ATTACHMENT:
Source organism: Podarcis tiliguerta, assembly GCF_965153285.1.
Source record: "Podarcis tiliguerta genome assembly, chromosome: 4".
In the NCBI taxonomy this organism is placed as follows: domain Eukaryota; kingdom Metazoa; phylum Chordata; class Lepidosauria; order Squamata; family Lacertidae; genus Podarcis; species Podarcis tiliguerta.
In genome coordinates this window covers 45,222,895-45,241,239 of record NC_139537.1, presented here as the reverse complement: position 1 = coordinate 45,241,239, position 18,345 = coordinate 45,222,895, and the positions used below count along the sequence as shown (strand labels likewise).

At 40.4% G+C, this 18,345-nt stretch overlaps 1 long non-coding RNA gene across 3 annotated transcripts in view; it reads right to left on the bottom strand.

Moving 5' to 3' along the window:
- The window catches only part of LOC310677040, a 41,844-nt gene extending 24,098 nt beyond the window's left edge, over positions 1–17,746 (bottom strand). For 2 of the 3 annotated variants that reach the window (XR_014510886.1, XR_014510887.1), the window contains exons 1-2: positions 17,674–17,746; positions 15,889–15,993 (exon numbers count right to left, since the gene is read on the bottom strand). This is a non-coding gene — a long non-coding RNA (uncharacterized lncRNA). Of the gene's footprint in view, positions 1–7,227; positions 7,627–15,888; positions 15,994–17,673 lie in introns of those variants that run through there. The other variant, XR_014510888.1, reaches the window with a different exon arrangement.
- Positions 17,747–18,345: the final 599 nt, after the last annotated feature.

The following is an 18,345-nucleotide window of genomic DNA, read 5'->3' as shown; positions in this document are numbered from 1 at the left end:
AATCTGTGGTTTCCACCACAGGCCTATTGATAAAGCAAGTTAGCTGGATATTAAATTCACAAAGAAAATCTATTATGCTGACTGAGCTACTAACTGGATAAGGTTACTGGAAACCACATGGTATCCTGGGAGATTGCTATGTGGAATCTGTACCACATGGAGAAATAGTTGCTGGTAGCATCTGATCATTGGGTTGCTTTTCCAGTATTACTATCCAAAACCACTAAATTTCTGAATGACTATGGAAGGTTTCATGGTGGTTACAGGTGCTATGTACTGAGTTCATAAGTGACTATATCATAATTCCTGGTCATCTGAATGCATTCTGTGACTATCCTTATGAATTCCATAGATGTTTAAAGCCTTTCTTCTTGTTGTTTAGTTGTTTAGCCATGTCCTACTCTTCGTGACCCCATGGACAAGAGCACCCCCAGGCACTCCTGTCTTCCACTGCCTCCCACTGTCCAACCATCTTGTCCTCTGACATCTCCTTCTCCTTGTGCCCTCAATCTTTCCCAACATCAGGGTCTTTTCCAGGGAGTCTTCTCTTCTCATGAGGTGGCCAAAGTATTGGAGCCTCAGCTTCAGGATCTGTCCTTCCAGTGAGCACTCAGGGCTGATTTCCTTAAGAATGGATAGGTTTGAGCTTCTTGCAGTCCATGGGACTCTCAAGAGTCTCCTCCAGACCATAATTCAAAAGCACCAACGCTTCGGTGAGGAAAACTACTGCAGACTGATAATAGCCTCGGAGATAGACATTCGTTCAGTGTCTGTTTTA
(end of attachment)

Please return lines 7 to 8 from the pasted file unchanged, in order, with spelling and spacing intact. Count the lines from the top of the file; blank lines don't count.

- The window catches only part of LOC310677040, a 41,844-nt gene extending 24,098 nt beyond the window's left edge, over positions 1–17,746 (bottom strand). For 2 of the 3 annotated variants that reach the window (XR_014510886.1, XR_014510887.1), the window contains exons 1-2: positions 17,674–17,746; positions 15,889–15,993 (exon numbers count right to left, since the gene is read on the bottom strand). This is a non-coding gene — a long non-coding RNA (uncharacterized lncRNA). Of the gene's footprint in view, positions 1–7,227; positions 7,627–15,888; positions 15,994–17,673 lie in introns of those variants that run through there. The other variant, XR_014510888.1, reaches the window with a different exon arrangement.
- Positions 17,747–18,345: the final 599 nt, after the last annotated feature.